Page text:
Brain dead economics

In: Uncategorized

11 Jul 2011

Here is my comment from this week’s Fund Strategy.

Back during the financial crisis of 2008-09 it became fashionable to argue that a pervasive free market orthodoxy – also known as “market fundamentalism” or “neoliberalism” – had died.

Yet several prominent figures who wrote its obituary back then have more recently recanted. Joseph Stiglitz, a Nobel laureate and former chief economic adviser to President Bill Clinton, is perhaps the most high-profile figure to have recanted. After the collapse of Lehman Brothers in September 2008 he stated without equivocation that “market fundamentalism is dead”. Yet in a widely circulated column for Project Syndicate last week, he said it had made a comeback:

“I was among those who hoped that, somehow, the financial crisis would teach Americans (and others) a lesson about the need for greater equality, stronger regulation, and a better balance between the market and government. Alas, that has not been the case. On the contrary, a resurgence of right-wing economics, driven by ideology and special interests, once again threatens the global economy – or at least the economies of Europe and North America, where these ideas continue to flourish.”

Anatole Kaletsky, the principal economics commentator for the Times (London), has done a similar U-turn. In Capitalism 4.0, his 2010 book on how the global economy was being transformed, he argued the world was moving towards a more pragmatic outlook and away from “market fundamentalism” (reviewed in Fund Strategy, August 16, 2010). But in a column in the Times last September he argued that the Anglo-American elite had reverted to its earlier outlook:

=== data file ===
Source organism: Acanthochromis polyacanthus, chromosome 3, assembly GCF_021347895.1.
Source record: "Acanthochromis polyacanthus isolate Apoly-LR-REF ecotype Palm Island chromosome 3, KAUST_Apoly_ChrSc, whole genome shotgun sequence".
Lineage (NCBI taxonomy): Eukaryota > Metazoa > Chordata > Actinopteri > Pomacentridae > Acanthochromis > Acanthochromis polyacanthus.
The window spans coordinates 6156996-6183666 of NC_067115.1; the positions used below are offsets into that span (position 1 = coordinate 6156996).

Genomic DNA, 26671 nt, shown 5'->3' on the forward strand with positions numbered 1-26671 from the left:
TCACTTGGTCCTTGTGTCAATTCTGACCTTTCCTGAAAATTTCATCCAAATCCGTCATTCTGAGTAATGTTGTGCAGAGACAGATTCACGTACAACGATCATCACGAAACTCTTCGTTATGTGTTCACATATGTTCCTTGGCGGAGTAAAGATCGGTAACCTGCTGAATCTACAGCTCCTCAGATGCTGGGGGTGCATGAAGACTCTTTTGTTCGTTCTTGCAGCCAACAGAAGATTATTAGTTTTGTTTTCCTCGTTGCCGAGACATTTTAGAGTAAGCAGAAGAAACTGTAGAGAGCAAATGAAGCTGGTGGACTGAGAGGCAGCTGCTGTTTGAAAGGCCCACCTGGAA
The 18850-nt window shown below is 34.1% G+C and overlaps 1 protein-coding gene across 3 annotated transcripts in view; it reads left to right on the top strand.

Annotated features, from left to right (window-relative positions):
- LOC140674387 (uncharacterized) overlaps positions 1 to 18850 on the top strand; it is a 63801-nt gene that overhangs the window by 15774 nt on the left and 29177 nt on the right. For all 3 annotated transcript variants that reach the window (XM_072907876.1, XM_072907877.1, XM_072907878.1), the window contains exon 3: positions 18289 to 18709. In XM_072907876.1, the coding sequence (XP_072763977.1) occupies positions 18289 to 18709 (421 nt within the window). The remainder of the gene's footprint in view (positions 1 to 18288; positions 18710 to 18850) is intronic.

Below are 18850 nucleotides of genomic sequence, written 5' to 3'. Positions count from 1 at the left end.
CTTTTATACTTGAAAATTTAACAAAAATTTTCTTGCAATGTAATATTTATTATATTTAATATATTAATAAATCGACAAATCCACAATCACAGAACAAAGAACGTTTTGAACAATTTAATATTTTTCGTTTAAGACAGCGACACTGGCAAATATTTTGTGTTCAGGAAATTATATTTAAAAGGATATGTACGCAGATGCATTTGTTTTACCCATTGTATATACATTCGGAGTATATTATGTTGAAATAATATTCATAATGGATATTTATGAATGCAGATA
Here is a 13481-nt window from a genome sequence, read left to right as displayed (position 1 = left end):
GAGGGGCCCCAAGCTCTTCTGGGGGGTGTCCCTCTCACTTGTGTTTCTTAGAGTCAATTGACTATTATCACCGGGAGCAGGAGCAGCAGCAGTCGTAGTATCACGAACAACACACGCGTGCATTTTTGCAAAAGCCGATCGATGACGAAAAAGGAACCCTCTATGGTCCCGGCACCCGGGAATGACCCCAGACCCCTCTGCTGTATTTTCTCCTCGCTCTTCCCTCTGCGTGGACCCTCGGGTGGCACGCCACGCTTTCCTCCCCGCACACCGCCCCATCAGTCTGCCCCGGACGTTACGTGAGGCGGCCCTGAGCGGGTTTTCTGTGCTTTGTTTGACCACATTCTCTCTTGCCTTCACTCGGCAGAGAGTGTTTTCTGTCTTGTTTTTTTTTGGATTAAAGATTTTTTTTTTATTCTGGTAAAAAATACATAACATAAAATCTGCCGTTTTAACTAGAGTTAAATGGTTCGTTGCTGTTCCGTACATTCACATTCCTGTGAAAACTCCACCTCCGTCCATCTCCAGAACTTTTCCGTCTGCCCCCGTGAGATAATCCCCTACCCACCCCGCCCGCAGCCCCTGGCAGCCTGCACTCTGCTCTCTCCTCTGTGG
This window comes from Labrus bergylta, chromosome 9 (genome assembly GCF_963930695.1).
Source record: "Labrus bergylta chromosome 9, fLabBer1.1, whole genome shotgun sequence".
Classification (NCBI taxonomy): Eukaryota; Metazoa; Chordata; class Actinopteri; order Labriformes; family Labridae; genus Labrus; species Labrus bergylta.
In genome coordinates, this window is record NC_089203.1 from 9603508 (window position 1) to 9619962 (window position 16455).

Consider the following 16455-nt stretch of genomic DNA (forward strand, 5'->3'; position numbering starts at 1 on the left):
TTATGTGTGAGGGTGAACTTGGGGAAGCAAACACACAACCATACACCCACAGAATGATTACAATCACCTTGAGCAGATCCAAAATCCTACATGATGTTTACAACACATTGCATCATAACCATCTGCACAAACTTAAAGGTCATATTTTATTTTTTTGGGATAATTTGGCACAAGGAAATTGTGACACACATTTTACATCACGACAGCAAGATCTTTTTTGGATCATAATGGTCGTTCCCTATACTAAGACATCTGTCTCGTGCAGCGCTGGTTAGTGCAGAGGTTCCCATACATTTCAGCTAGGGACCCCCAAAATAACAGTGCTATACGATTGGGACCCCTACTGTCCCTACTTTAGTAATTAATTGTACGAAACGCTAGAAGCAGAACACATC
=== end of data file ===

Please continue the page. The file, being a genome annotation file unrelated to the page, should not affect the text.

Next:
“A year after Lehman, the era of free market fundamentalism seemed to be over. Instead, business as usual has prevailed. Not only have the banks escaped any wide-ranging reregulation, but politics, at least in Britain and America, has reverted to the language of the Thatcher-Reagan period.”

This is all bizarre since, as I have previously argued in Fund Strategy (May 31, 2011), neither the American nor British economies bear any relationship to the free market model. Indeed, leading politicians are anxious to distance themselves from free market ideas, even on a rhetorical level. The most influential economic thinkers seem intent on attacking a caricature of contemporary policy rather than grappling with messy realities.

It is hard to resist the conclusion that mainstream economics, with its acute fear of engaging with social and intellectual change, is moribund. Its proponents may be alive in body but they give every indication of being brain-dead.